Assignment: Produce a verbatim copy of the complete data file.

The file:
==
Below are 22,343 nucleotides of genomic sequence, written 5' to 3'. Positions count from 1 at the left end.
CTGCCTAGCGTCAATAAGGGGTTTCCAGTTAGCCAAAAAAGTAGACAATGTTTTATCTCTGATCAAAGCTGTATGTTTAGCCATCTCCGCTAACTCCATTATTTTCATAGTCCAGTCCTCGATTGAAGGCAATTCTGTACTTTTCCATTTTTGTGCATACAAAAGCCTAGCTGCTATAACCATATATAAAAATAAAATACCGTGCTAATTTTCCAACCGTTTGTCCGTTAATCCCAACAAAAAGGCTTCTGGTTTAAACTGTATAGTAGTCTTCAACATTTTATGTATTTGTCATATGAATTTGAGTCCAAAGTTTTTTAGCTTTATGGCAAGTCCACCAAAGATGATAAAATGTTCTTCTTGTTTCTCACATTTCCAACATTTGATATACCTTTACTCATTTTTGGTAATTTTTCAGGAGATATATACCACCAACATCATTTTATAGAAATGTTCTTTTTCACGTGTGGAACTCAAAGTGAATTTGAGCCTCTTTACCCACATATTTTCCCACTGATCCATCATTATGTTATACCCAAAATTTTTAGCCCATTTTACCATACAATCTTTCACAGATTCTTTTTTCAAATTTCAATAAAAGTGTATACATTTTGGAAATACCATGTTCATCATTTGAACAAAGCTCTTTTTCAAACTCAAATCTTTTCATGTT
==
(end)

Below are 22,343 nucleotides of genomic sequence, written 5' to 3'. Positions count from 1 at the left end.
CTGCCTAGCGTCAATAAGGGGTTTCCAGTTAGCCAAAAAAGTAGACAATGTTTTATCTCTGATCAAAGCTGTATGTTTAGCCATCTCCGCTAACTCCATTATTTTCATAGTCCAGTCCTCGATTGAAGGCAATTCTGTACTTTTCCATTTTTGTGCATACAAAAGCCTAGCTGCTATAACCATATATAAAAATAAAATACCGTGCTAATTTTCCAACCGTTTGTCCGTTAATCCCAACAAAAAGGCTTCTGGTTTAAACTGTATAGTAGTCTTCAACATTTTATGTATTTGTCATATGAATTTGAGTCCAAAGTTTTTTAGCTTTATGGCAAGTCCACCAAAGATGATAAAATGTTCTTCTTGTTTCTCACATTTCCAACATTTGATATACCTTTACTCATTTTTGGTAATTTTTCAGGAGATATATACCACCAACATCATTTTATAGAAATGTTCTTTTTCACGTGTGGAACTCAAAGTGAATTTGAGCCTCTTTACCCACATATTTTCCCACTGATCCATCATTATGTTATACCCAAAATTTTTAGCCCATTTTACCATACAATCTTTCACAGATTCTTTTTTCAAATTTCAATAAAAGTGTATACATTTTGGAAATACCATGTTCATCATTTGAACAAAGCTCTTTTTCAAACTCAAATCTTTTCATGTT